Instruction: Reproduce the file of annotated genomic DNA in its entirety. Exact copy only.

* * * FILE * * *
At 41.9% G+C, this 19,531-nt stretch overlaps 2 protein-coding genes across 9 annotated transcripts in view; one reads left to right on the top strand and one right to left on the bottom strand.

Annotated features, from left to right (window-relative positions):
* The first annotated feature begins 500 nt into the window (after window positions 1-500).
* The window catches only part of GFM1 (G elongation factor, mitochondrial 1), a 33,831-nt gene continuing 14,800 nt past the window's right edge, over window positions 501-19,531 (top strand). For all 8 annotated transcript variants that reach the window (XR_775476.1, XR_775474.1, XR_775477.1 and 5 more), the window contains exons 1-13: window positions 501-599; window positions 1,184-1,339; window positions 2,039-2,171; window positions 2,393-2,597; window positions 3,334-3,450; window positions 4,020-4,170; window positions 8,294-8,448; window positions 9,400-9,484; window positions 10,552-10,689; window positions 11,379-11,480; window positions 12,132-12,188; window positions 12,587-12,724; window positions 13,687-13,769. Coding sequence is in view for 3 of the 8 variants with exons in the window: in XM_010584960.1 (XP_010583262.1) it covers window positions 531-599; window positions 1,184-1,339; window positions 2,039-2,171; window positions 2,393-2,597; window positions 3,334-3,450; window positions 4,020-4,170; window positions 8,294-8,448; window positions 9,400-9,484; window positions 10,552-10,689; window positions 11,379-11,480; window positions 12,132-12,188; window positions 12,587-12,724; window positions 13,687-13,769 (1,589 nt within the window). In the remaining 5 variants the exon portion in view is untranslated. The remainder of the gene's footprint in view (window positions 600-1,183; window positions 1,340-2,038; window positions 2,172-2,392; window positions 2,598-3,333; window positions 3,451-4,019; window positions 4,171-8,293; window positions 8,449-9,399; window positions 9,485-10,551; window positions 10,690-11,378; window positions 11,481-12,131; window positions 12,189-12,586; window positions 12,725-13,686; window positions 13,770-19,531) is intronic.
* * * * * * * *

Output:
At 41.9% G+C, this 19,531-nt stretch overlaps 2 protein-coding genes across 9 annotated transcripts in view; one reads left to right on the top strand and one right to left on the bottom strand.

Annotated features, from left to right (window-relative positions):
* The first annotated feature begins 500 nt into the window (after window positions 1-500).
* The window catches only part of GFM1 (G elongation factor, mitochondrial 1), a 33,831-nt gene continuing 14,800 nt past the window's right edge, over window positions 501-19,531 (top strand). For all 8 annotated transcript variants that reach the window (XR_775476.1, XR_775474.1, XR_775477.1 and 5 more), the window contains exons 1-13: window positions 501-599; window positions 1,184-1,339; window positions 2,039-2,171; window positions 2,393-2,597; window positions 3,334-3,450; window positions 4,020-4,170; window positions 8,294-8,448; window positions 9,400-9,484; window positions 10,552-10,689; window positions 11,379-11,480; window positions 12,132-12,188; window positions 12,587-12,724; window positions 13,687-13,769. Coding sequence is in view for 3 of the 8 variants with exons in the window: in XM_010584960.1 (XP_010583262.1) it covers window positions 531-599; window positions 1,184-1,339; window positions 2,039-2,171; window positions 2,393-2,597; window positions 3,334-3,450; window positions 4,020-4,170; window positions 8,294-8,448; window positions 9,400-9,484; window positions 10,552-10,689; window positions 11,379-11,480; window positions 12,132-12,188; window positions 12,587-12,724; window positions 13,687-13,769 (1,589 nt within the window). In the remaining 5 variants the exon portion in view is untranslated. The remainder of the gene's footprint in view (window positions 600-1,183; window positions 1,340-2,038; window positions 2,172-2,392; window positions 2,598-3,333; window positions 3,451-4,019; window positions 4,171-8,293; window positions 8,449-9,399; window positions 9,485-10,551; window positions 10,690-11,378; window positions 11,481-12,131; window positions 12,189-12,586; window positions 12,725-13,686; window positions 13,770-19,531) is intronic.